PHIL HARTMAN AS UNFROZEN CAVEMAN LAWYER

A surrealist high point for "SNL," Hartman's Key Rock skewers our gullibility for innocence. "I'm just a cave men. … Your world frightens and confuses me," a prostetically enhanced Hartman  says, in the same breath referencing a knowledge of complex legal terms. He may be confused by the "demons" in his fax machine and our modern "flying machines," but that childlike wonder helps him win cases. Bonus points for the good-bad theme song. 

MIKE MYERS AS DIETR

As the black-turtlenecked, androgynous host of West German TV's "Sprockets," Myers had fun with German cultural stereotypes while giving a nice nod to fans of Krautrock. With his slicked-back hair and stern look, love of robotic dance moves ("Now is the time on 'Sprockets' when we dance!"), regular references to genitals and segments including "Germany's most disturbing home videos," the faux talk show felt like a collabration between Kraftwerk and Werner Herzog. With plenty of catchphrases -- "I'm happy as a little girl!" and "Would you like to touch my monkey?" (the monkey wore all black, too, naturally) -- Myers understandly got plenty of screen time for Dietr.

JOHN BELUSHI AS THE GREEK DINER MANAGER

Inspired by the Windy City's famed Billy Goat Tavern, Belushi's crude-and-rude Olympia Diner manager  immortalized the joint's limited offerings: "Chizzburger Chizzburger." "Chips." and "No Coke. Pepsi.")

 
DAN AYKROYD AS FRED GARVIN

Fred Garvin is a male prostitute with very little sex appeal, but he takes his job seriously trying to seduce Margot Kidder. Dan Aykroyd brings this character to life with his signature stern delivery. When he turns his head, looks into the camera and says, “That’s because I’m … Fred Garvin: Male Prostitute,” it’s impossible not to laugh.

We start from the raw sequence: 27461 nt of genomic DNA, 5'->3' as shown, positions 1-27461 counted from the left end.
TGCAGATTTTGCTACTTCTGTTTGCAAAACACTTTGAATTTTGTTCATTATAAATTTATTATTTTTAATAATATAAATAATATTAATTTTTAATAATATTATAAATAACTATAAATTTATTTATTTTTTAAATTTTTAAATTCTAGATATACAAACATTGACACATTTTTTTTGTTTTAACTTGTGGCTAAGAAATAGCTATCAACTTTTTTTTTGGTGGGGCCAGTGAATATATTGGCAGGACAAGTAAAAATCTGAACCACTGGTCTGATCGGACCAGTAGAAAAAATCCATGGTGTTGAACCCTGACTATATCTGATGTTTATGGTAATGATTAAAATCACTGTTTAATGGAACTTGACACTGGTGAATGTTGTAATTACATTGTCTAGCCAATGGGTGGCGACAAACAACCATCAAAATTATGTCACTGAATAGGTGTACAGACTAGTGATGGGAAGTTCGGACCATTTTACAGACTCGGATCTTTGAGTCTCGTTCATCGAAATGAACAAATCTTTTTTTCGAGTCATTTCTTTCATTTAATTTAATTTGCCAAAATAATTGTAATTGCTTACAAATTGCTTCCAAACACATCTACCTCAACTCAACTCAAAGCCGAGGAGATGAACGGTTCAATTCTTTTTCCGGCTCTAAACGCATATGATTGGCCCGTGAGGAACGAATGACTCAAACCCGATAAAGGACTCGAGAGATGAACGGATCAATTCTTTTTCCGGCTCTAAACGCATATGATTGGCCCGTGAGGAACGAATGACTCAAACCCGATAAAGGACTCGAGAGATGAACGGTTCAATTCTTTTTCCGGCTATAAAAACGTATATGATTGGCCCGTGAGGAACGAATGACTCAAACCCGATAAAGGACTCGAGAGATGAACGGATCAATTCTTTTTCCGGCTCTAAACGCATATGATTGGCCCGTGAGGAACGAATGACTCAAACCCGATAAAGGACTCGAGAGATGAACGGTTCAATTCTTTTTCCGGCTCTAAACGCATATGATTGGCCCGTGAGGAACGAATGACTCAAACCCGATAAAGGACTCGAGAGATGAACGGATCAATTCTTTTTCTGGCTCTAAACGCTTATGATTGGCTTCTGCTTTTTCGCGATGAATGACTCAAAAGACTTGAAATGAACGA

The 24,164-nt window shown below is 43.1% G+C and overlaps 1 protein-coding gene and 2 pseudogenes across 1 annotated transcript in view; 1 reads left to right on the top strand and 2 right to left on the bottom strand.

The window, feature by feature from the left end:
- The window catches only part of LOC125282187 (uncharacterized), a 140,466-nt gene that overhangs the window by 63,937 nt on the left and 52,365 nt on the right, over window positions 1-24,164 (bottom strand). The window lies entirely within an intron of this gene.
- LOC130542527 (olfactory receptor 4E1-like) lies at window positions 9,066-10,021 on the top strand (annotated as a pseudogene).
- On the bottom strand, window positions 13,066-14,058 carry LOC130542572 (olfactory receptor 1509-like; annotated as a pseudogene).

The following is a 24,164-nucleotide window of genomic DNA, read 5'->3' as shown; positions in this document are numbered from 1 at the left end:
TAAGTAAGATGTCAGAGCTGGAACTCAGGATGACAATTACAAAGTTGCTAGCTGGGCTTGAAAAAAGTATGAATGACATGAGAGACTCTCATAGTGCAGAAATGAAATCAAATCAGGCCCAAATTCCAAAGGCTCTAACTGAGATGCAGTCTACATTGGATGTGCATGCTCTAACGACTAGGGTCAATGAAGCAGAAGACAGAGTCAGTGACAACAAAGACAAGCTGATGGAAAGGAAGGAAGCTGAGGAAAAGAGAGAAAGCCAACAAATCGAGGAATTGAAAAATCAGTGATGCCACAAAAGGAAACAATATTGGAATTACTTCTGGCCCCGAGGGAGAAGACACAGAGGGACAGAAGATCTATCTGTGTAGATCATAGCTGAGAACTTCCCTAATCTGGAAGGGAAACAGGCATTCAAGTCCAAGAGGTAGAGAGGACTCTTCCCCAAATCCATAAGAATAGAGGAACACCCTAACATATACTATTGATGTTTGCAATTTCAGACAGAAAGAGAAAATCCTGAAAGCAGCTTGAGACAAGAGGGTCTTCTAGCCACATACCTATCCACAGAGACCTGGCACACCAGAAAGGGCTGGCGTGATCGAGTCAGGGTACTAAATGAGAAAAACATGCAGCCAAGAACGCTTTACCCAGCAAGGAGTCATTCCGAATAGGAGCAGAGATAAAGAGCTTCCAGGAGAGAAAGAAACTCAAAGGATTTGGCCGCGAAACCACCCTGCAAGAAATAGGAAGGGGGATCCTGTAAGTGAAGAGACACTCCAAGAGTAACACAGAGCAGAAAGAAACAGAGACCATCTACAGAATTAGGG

EDDIE MURPHY AS MR. ROBINSON

Mr. Robinson and "Mr. Robinson's Neghborhood" put an inner city spin on Fred Rogers and his “Mr. Rogers’ Neighborhood,” with Murphy acting both silly and tough as nails. (“Oh, look, an eviction notice brought by Mr. Landlord. Can you say scumbucket?”) Murphy, who scores every time he’s on screen, makes this skit work simply because of his delicious charm and sharp wit.
 
CHRIS FARLEY AS MATT FOLE
Y

The late Chris Farley had a ferocious energy and innocence about him that was irresistible. The first Matt Foley Motivational Speaker sketch has him trying to scare David Spade and guest host Christina Applegate away from drugs and motivate them in school or they’ll end up “living in a van down by the river!” Farley’s funny physicality mixed with his over-the-top delivery makes this one of SNL’s Hall of Fame sketches.      
 
JIMMY FALLON AS PAT 'SULLY' SULLIVAN

Here a young Jimmy Fallon does a dead-on Boston Southie accent where he tries to show just how cool he is to his girlfriend Denise (played by Rachel Dratch), whom he can’t stop making out with as his buddy Tommy films everything. Fallon goes for it on every line, making you want to “pah-tee wicked haaad, ya creepa!”  
 
CHERI OTERI AS NADEEN

Cheri Oteri, one of the best female cast members in the history of the show, could have you crying with three simple words: “SIMMA DOWN NOW!” Her spunky counter clerk Nadeen would cut people down to size with her edgy tone and unforgettable catchphrase. Remember, simma + down + now = SIMMA DOWN NOW!